مقاله انگلیسی رایگان در مورد آگاهی رسانی در مورد سازگاری های جوی – الزویر ۲۰۱۴

elsevier

 

مشخصات مقاله
ترجمه عنوان مقاله آگاهی رسانی در مورد سازگاری های جوی: مروری بر هزینه های بلایای طبیعی
عنوان انگلیسی مقاله Informing climate adaptation: A review of the economic costs of natural disasters
انتشار مقاله سال ۲۰۱۴
تعداد صفحات مقاله انگلیسی  ۱۷ صفحه
هزینه دانلود مقاله انگلیسی رایگان میباشد.
پایگاه داده نشریه الزویر
نوع نگارش مقاله
مقاله پژوهشی (Research article)
مقاله بیس این مقاله بیس نمیباشد
نمایه (index) scopus – master journals – JCR
نوع مقاله ISI
فرمت مقاله انگلیسی  PDF
ایمپکت فاکتور(IF)
۳٫۹۹۶ در سال ۲۰۱۷
شاخص H_index ۱۰۹ در سال ۲۰۱۹
شاخص SJR ۱٫۹۱۶ در سال ۲۰۱۷
شناسه ISSN ۰۱۴۰-۹۸۸۳
شاخص Quartile (چارک) Q1 در سال ۲۰۱۷
رشته های مرتبط مدیریت – جغرافیا
گرایش های مرتبط مدیریت بحران – تغییرات آب و هوایی اقلیمی – آب و هواشناسی
نوع ارائه مقاله
ژورنال
مجله / کنفرانس Energy Economics
دانشگاه Resources for the Future, 1616 P Street NW, Washington, DC 20036, United States
کلمات کلیدی آسیب های بلایای طبیعی، سازگاری جوی، کاهش ریسک
کلمات کلیدی انگلیسی Natural disaster damages, Climate adaptation, Risk mitigation
شناسه دیجیتال – doi
https://doi.org/10.1016/j.eneco.2013.09.029
کد محصول E11792
وضعیت ترجمه مقاله  ترجمه آماده این مقاله موجود نمیباشد. میتوانید از طریق دکمه پایین سفارش دهید.
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فهرست مطالب مقاله:
Outline
Abstract
JEL classification
Keywords
۱٫ Introduction
۲٫ An overview of the issues
۳٫ Estimates of average costs, total costs, and trends over time
۴٫ Estimates of economic impacts
۵٫ Can disasters have positive impacts?
۶٫ Determinants of damages and fatalities
۷٫ Risk reduction and adaptation
۸٫ Future research needs
۹٫ Conclusion
References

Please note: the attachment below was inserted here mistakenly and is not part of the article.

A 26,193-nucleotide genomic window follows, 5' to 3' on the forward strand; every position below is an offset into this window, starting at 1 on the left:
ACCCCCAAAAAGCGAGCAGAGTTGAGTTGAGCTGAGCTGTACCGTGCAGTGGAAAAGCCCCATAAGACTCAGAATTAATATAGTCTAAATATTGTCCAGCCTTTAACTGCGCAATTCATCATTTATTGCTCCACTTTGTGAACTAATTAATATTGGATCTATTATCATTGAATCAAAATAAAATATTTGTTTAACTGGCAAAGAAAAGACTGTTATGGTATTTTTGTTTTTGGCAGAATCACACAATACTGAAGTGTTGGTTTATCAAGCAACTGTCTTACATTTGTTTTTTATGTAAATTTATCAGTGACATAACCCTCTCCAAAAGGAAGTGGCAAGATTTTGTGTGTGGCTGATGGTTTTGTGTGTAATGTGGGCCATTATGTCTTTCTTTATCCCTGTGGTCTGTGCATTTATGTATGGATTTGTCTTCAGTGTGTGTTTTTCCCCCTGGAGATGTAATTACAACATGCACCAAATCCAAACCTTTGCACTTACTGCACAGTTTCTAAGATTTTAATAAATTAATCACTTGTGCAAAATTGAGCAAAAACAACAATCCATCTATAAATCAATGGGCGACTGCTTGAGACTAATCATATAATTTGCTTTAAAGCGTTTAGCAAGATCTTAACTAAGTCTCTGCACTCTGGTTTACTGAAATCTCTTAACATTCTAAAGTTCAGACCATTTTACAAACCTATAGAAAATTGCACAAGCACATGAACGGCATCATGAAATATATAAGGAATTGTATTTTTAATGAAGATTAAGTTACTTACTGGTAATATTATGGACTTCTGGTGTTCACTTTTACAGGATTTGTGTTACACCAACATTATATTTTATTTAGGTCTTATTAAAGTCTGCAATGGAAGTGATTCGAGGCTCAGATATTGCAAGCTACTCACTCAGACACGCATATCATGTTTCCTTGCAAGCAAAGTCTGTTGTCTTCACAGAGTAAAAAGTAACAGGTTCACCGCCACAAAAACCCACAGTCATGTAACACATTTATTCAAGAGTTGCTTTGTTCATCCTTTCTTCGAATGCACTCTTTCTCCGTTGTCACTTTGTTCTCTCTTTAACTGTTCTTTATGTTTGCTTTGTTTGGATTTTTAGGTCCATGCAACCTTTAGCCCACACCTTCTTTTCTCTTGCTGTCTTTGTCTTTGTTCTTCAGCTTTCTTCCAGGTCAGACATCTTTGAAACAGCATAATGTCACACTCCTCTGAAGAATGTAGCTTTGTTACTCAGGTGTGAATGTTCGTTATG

بخشی از متن مقاله:

Abstract

This paper reviews the empirical literature on the economic impacts of natural disasters to inform both the modeling of potential future climate damages and climate adaptation policy related to extreme events. It covers papers that estimate the short- and/or long-run economic impacts of weather-related extreme events as well as studies identifying the determinants of the magnitude of those damages (including fatalities). The paper also reviews the small number of empirical papers on the potential extent of adaptation in response to changing extreme events.

Introduction

A growing consensus in the scientific community holds that climate change could be worsening certain natural disasters. The Intergovernmental Panel on Climate Change (IPCC) released a special report in early 2012, which notes that climate change could be altering the frequency, intensity, spatial extent, duration, and/or timing of many weather-related extreme events (IPCC, 2012). Even nonexperts are perceiving a trend toward more or worse extreme events: a 2012 poll of US residents found that, by a margin of 2:1, people believe that the weather is getting worse, and a large majority believe that climate change contributed to the severity of several recent natural disasters (Leiserowitz et al., 2012).

This paper reviews what we know about the economic impacts of natural disasters to inform both the estimation of potential climate damages using integrated assessment models and the potential extent of climate adaptation to extreme events. The paper limits focus to empirical estimates of the economic costs of natural disasters and findings on the determinants of economic damages and fatalities. The paper then also provides an overview of the handful of empirical papers to date on the likely extent of adaptation in response to changes in extreme events. Given the focus on informing climate scholarship and policy, the paper looks specifically at hydrometeorological (or weatherrelated) disasters and not geophysical disasters, since confidence in the impact of climate change on hydrometeorological events is greater.1 The review is focused on the empirical literature; it does not cover the theoretical literature on the economic impacts of disasters or simulation- and modeling-based studies. The focus of this review is also limited to economic impacts. While natural disasters can have profound social and political impacts (e.g., Lindell and Prater, 2003), those are not covered here.2 Finally, as a further limit to the scope, this review is largely focused on literature published within the past couple of decades, a period during which new data sets and improved understanding of disaster losses has emerged. Recent working papers are included, in addition to peer-reviewed studies.

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